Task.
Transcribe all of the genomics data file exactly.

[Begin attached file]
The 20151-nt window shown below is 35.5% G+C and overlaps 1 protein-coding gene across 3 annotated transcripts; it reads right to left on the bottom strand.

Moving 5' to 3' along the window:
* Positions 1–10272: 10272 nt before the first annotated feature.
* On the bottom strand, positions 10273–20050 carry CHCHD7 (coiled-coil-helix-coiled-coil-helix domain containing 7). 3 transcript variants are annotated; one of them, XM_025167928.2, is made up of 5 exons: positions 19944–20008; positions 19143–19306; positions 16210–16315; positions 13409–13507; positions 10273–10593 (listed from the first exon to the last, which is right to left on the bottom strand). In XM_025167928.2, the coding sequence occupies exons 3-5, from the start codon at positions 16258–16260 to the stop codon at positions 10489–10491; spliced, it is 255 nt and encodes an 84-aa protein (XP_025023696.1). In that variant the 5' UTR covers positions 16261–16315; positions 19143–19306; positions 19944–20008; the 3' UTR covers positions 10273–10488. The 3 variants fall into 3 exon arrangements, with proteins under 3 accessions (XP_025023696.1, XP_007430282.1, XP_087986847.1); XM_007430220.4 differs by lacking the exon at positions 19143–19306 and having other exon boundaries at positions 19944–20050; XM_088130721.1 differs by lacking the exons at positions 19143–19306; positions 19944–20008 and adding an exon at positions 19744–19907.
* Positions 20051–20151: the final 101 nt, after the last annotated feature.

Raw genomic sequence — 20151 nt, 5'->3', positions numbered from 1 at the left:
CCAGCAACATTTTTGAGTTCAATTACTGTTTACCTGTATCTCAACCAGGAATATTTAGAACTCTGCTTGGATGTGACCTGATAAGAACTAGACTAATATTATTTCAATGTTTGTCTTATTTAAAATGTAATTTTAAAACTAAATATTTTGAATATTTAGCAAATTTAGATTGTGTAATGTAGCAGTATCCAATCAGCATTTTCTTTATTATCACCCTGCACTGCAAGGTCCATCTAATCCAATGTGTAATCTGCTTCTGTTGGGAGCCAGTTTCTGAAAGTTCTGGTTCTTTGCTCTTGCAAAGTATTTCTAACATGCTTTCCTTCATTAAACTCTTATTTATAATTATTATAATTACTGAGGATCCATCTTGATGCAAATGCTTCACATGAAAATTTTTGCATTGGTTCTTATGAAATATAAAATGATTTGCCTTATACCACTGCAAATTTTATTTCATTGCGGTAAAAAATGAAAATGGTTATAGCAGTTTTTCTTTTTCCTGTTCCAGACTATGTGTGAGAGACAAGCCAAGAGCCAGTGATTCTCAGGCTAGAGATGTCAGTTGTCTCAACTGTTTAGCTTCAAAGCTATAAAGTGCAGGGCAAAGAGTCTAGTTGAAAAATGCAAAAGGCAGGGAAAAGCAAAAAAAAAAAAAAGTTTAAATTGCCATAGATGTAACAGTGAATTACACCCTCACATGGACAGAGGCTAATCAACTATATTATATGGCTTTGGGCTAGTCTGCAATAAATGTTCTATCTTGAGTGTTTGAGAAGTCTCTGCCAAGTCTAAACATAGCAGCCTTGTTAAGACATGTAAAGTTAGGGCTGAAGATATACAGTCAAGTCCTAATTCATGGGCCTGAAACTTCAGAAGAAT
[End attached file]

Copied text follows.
The 20151-nt window shown below is 35.5% G+C and overlaps 1 protein-coding gene across 3 annotated transcripts; it reads right to left on the bottom strand.

Moving 5' to 3' along the window:
* Positions 1–10272: 10272 nt before the first annotated feature.
* On the bottom strand, positions 10273–20050 carry CHCHD7 (coiled-coil-helix-coiled-coil-helix domain containing 7). 3 transcript variants are annotated; one of them, XM_025167928.2, is made up of 5 exons: positions 19944–20008; positions 19143–19306; positions 16210–16315; positions 13409–13507; positions 10273–10593 (listed from the first exon to the last, which is right to left on the bottom strand). In XM_025167928.2, the coding sequence occupies exons 3-5, from the start codon at positions 16258–16260 to the stop codon at positions 10489–10491; spliced, it is 255 nt and encodes an 84-aa protein (XP_025023696.1). In that variant the 5' UTR covers positions 16261–16315; positions 19143–19306; positions 19944–20008; the 3' UTR covers positions 10273–10488. The 3 variants fall into 3 exon arrangements, with proteins under 3 accessions (XP_025023696.1, XP_007430282.1, XP_087986847.1); XM_007430220.4 differs by lacking the exon at positions 19143–19306 and having other exon boundaries at positions 19944–20050; XM_088130721.1 differs by lacking the exons at positions 19143–19306; positions 19944–20008 and adding an exon at positions 19744–19907.
* Positions 20051–20151: the final 101 nt, after the last annotated feature.

Raw genomic sequence — 20151 nt, 5'->3', positions numbered from 1 at the left:
CCAGCAACATTTTTGAGTTCAATTACTGTTTACCTGTATCTCAACCAGGAATATTTAGAACTCTGCTTGGATGTGACCTGATAAGAACTAGACTAATATTATTTCAATGTTTGTCTTATTTAAAATGTAATTTTAAAACTAAATATTTTGAATATTTAGCAAATTTAGATTGTGTAATGTAGCAGTATCCAATCAGCATTTTCTTTATTATCACCCTGCACTGCAAGGTCCATCTAATCCAATGTGTAATCTGCTTCTGTTGGGAGCCAGTTTCTGAAAGTTCTGGTTCTTTGCTCTTGCAAAGTATTTCTAACATGCTTTCCTTCATTAAACTCTTATTTATAATTATTATAATTACTGAGGATCCATCTTGATGCAAATGCTTCACATGAAAATTTTTGCATTGGTTCTTATGAAATATAAAATGATTTGCCTTATACCACTGCAAATTTTATTTCATTGCGGTAAAAAATGAAAATGGTTATAGCAGTTTTTCTTTTTCCTGTTCCAGACTATGTGTGAGAGACAAGCCAAGAGCCAGTGATTCTCAGGCTAGAGATGTCAGTTGTCTCAACTGTTTAGCTTCAAAGCTATAAAGTGCAGGGCAAAGAGTCTAGTTGAAAAATGCAAAAGGCAGGGAAAAGCAAAAAAAAAAAAAAGTTTAAATTGCCATAGATGTAACAGTGAATTACACCCTCACATGGACAGAGGCTAATCAACTATATTATATGGCTTTGGGCTAGTCTGCAATAAATGTTCTATCTTGAGTGTTTGAGAAGTCTCTGCCAAGTCTAAACATAGCAGCCTTGTTAAGACATGTAAAGTTAGGGCTGAAGATATACAGTCAAGTCCTAATTCATGGGCCTGAAACTTCAGAAGAAT